Stop saying ‘agile’

The profession of Agile Coaching is dead according to Mariya Breyter in her talk at Big Apple Scrum Day 2015. She says there are currently too many people with too few skills acting as Agile Coaches and leaving members of the industry hiring anyone who has ‘Scrum Master’ on their resume as an agile coach. I believe the industry doesn’t know the difference. The words ‘agile’ and ‘agile coach’ have become dirty and I’m not alone in thinking so…

Dave Thomas says: “Agile is dead, long live agility.”  He makes great points on his blog about consultants coming in to an organization heavy on process and tools, but essentially missing the point.

What’s going on here?

‘Agile’ has adapted and evolved into a new form of the disease it was designed to eradicate. Rather than ‘Agile’ being a lofty goal for a business to achieve with many cultural frameworks designed to help get there, it has become the shackles it was designed to break through meaningless and misunderstood job titles, meetings, and artifacts. Rather than ensuring we do what’s right at the right time ‘Agile’, for many, is giving an excuse to do the right thing later when its convenient. While ignoring root cause, more and more band-aids are applied to your organization and the real problems become masked in legacy with statements like “it is what it is” said around every water cooler. The cure becomes the disease and it calcifies within the organization to become the new status quo.

Industry events are filled with dogmatic agile preachers and those hoping for an agile messiah. They include those who care only for agile tactics, not for agile strategy. If I were to host an agile themed conference tomorrow and needed three topics to get people in the door, the agenda would have to look something like this:

  • 101 ways to write a user story and get sign-off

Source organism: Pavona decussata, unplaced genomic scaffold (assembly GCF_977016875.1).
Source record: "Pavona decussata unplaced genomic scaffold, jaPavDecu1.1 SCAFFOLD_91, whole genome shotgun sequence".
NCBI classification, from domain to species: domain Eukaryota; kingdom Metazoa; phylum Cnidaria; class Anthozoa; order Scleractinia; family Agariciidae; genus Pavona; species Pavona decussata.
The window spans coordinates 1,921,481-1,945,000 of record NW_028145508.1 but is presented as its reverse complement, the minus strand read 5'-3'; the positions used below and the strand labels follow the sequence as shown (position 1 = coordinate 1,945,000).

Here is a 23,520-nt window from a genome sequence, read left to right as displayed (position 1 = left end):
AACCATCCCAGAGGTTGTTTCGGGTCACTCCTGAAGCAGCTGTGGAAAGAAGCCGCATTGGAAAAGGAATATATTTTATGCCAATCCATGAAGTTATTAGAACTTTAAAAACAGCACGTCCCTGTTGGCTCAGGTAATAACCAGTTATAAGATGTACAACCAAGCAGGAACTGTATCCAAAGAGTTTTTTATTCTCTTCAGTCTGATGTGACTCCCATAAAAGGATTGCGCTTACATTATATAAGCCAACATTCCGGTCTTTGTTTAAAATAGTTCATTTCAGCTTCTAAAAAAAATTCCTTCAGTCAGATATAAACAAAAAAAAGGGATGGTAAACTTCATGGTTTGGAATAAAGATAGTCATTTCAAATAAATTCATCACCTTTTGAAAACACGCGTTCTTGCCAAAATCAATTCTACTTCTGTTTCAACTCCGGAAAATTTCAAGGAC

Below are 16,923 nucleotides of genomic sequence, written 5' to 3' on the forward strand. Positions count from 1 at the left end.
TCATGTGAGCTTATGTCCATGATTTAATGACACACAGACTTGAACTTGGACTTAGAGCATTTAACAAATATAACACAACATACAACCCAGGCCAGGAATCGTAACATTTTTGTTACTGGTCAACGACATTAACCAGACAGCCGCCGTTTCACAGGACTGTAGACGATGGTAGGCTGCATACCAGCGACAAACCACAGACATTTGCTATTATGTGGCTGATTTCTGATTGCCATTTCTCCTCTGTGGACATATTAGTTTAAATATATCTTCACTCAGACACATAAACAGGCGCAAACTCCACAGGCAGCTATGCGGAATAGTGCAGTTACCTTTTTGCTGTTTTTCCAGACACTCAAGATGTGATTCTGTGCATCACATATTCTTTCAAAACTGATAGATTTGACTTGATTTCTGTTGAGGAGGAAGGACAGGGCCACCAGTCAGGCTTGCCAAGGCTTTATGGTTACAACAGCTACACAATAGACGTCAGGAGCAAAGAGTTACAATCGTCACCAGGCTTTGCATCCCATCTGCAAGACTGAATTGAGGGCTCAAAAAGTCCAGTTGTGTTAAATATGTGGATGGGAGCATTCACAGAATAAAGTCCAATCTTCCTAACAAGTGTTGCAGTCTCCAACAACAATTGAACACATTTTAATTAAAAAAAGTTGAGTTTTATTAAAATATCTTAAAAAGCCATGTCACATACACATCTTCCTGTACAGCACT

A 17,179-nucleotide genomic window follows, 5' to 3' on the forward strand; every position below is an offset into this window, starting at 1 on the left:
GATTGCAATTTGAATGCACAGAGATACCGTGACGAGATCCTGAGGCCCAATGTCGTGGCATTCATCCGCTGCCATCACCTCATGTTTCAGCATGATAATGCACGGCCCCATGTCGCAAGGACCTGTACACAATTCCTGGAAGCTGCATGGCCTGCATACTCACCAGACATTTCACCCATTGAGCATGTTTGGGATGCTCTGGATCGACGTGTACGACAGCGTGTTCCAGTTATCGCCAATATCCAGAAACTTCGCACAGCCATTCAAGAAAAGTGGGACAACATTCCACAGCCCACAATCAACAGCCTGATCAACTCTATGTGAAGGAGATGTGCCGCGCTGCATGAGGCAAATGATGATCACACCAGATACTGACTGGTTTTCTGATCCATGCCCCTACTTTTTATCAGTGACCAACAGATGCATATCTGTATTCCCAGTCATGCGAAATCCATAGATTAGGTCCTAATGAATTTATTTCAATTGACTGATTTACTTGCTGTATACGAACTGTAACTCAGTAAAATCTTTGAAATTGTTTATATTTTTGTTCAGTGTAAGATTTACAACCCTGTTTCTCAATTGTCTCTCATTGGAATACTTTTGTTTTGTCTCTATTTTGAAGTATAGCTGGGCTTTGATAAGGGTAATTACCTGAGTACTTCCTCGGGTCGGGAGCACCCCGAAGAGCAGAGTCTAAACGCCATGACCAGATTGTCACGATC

• Agile frameworks best for fixed scope and date projects
  • Fire all managers!

In certain pockets, the agile education industry is moving away from teaching and coaching to doing the work and mentoring the client as they go.  The value of being self-sufficient as an organization is seen as less than just getting important work done. I’ll come right out with it: If you have no intention of building a company and culture that can respond quickly to change, getting things done now and learning later is what you have to do. However, I don’t believe you’ll survive long.

I’ll probably get my teaching license revoked for writing this, but I’m sorry…few of your customers care about the “Agile Manifesto.” The point of that manifesto is to draw a line in the sand about what’s reasonable. It’s about giving technology professionals permission to do what’s right for the customers. Its about building the right thing at the right time and responding to inevitable and unforeseen change keeping our customers happy.

What can we do about this?

I suggest the agile community get back to talking about these ideas in terms we all understand and remove the buzz-word bingo we’re all against in the first place.

Let’s stop talking about ‘agile and take a page from the book Fight Club and make it the first rule of agile: we don’t talk about ‘agile’. Instead let’s focus purely on the principles from which everyone can agree and go from there. Avoid all tendencies to slip back to using slick marketable labels which carry little substance.

I say we go even further. Let’s replace the title “Agile Coach” with something else, how about “Continuous Improvement advisor.”  To make the change in this industry we all crave we’re going to have to speak in a language we can all understand. The ‘A’ word is polluting our movement and preventing change we’re trying to create. Let’s stop using it.






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